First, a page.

Exquisite Corps Release Their Sophomore Album, Vignettes
Exquisite Corps’ debut, self-titled album hits like an orchestral tidal wave, then sweeps you up with an unconquerable undertow. I had no idea who they were when I stumbled into a show they played last summer at the now-defunct Luigi’s Fungarden, but by the time the show ended, I was happily overtaken by cello and violin crescendos swirling above the swelling pulse of melodic and melodramatic rock.
So when I heard that they had ditched the strings on their sophomore album, Vignettes, I shook my fists at the sky and deplored, “WHY?!” as their symphonic rock quality set them apart in our local live music scene. Then I took a listen and quit tripping.
A major departure from their first record, Vignettes has a stripped-down, pounding and sometimes psychedelic pure rock ‘n’ roll sound that is more than welcome to invade my eardrums anytime. It’s more laidback, and could make a great driving or party time soundtrack—whereas Exquisite Corps was intense, passionate and dark. The impressive versatility of Exquisite Corps, coupled with their synchronous, enveloping live performances, makes this band one of my favorites out of Sacramento.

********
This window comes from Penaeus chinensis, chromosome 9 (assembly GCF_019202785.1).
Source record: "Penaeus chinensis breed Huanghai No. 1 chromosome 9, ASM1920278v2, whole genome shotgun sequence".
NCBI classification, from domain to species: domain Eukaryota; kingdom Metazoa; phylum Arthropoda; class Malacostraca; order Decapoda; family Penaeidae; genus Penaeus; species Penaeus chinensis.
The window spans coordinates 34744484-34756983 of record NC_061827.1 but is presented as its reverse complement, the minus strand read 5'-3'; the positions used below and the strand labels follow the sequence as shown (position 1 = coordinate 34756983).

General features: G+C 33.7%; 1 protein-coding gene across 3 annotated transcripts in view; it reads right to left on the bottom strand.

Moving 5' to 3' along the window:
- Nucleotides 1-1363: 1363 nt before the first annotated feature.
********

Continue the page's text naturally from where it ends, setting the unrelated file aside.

I met up with Bryan Valenzuela (vocals/guitar) and Robby Dean (drums/vocals) of Exquisite Corps to talk about their new album and their plans for its release show—taking place at the Witch Room on Saturday, Sept. 20, 2014.
For those readers out there that don’t already know, can you give us a brief history of the band?
Bryan Valenzuela: We’ve all been in other bands for years, but this band started out as a duo, with a cello and just me singing. We quickly went from that to a quartet with a rotating cast. Then we went from that to a full-blown sextet with a cellist and violinist. And then, sort of pared that down, and are falling back into the rock ‘n’ roll life.
I’ve seen you play live before and loved the string element. It was rad having a cellist and violinist. So why did you forego the strings on the new record?
BV: So when we put that record out, almost two years ago now, right after that we started touring a lot; and like, you know, you start touring, and certain people aren’t able to go on the road for long, and people start being able to come and do certain shows but not be able to go for a longer stint, so I think it was just a pragmatic thing. At that point, we started maneuvering the songs we had and writing new songs based on the lineup that we could take on the road.
Robby Dean: It kind of just evolved.
So are the string sounds on the new record now achieved via the organist?
BV: Kind of, a lot of that full sound that you can get from a string section comes from the organ.
RD: We still bring the string players to some of the big shows.
BV: We’re doing a show for our record release at the Witch Room on Sept. 20, so we’ll have the full strings for that show. But writing a new record, you want to actually represent what you can take to L.A., San Francisco…
RD: Yeah, this record is more of what we’ve been doing as a four piece. Our band goes anywhere from a trio up to a sextet. This new album was more of a collaborative process. On the first record, Bryan wrote the songs and the other parts including the strings were written around that, but this record we wrote the songs together collaboratively more.